From: David Abrahams (dave_at_[hidden])
Date: 2007-05-16 13:35:55
on Tue May 15 2007, "John Maddock" <john-AT-johnmaddock.co.uk> wrote:
> Irrespective of what happens with the CMake vs BBv2 debate, it's apparent
> that there is still plenty of support for bbv2: indeed, I would echo
> comments that it's a pleasure to use, provided you don't need to dig in and
> write new rules yourself :-)
> So, can we improve things to the point where 99% of the remaining issues are
> dealt with? I think so, the things that come to mind are:
> 1) Consistent command line options (as Vladimir has already brought up): use
> "feature=xyz" or "--feature=xyz" consistently throughout. The first of
> these looks to be the more commonly used within BBv2 at present, so I'd vote
> for that, and keep "-" and "--" options for controlling how bjam itself
> behaves (as in the -d and -a options).
I think people will be confused anyway as posted elsewhere. They
don't know which identifiers are features and which are just options.
> 2) Better docs. Yes, I know it's been said before, but we really must get
> the existing toolsets and their options documented. This need not take too
> long if someone would step up and volunteer to do it.
...and who would that be? That's part of the problem. Another
problem is that the toolsets are totally inconsistent in how they
> 5) More BBv2 developers :-) I actually think we do tools rather well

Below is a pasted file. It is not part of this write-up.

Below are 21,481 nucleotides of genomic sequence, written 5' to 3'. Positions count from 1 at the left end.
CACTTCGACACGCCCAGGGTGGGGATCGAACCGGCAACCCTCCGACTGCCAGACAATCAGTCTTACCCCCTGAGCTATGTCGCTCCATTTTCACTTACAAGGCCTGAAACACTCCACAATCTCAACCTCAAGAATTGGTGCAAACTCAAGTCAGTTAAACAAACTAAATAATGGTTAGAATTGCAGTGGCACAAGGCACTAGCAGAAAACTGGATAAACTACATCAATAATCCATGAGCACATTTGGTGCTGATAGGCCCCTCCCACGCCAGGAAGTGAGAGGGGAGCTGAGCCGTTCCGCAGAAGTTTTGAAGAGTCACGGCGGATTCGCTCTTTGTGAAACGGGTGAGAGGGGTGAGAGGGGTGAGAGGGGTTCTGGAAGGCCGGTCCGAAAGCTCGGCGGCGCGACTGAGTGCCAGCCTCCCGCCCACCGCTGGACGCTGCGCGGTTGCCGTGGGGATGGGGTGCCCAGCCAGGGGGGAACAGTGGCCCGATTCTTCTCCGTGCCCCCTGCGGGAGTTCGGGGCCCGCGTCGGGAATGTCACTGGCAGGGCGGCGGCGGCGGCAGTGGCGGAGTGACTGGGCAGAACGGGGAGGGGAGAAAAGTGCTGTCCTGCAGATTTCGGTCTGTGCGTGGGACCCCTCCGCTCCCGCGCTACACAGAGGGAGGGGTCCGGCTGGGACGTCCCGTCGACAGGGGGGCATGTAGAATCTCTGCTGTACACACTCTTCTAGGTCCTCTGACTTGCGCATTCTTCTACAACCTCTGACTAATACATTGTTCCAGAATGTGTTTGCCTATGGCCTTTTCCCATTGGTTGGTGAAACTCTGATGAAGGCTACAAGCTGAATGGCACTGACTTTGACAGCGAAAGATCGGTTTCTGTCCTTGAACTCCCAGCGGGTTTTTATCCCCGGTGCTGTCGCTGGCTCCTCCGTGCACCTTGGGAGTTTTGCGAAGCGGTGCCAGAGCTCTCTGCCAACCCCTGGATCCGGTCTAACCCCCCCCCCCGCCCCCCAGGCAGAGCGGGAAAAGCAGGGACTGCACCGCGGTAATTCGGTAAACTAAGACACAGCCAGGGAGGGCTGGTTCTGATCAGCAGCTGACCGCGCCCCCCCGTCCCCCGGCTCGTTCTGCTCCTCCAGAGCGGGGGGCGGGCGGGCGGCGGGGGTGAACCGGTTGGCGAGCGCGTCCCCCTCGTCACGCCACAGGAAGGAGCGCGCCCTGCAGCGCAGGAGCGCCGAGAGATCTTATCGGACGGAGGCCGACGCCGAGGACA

> - both quickbook and BBv2 are so very nearly where they need to be,
> but just need that final push that only more developers (and a wider
> audience) can bring. Part of the problem here is that Boost
> attracts folks interested in C++ libraries, and who don't
> necessarily want to spend their time hacking Jamfiles or whatever.
> I'm not sure how solve this, unless maybe these tools can acquire a
> life of their own outside of Boost as well as within it.
Yeah, that's important. But when even the people originally supposed
to be co-developers on BBv2 have been worn out trying to understand
the project's code, how are we going to get 3 or 4 more people to
devote enough time to actually succeed where others have failed, and
then make big contributions?
That's the bottom line, IMO. Who is going to step up and devote
enough time to make something that can work as well as CMake? In
CMake it's one line to build a graphical binary installer. We simply
don't have enough time and resources to reach that level of
sophistication. Further, the CMake model has some advantages in that
it is not trying to do configuration work every time you build. Yes,
we could do that in BBv2, too, but personally I just don't see the
point in trying to outrun a project that actually has a bunch of
knowledgeable developers and company funding behind it.
-- Dave Abrahams Boost Consulting http://www.boost-consulting.com Don't Miss BoostCon 2007! ==> http://www.boostcon.com
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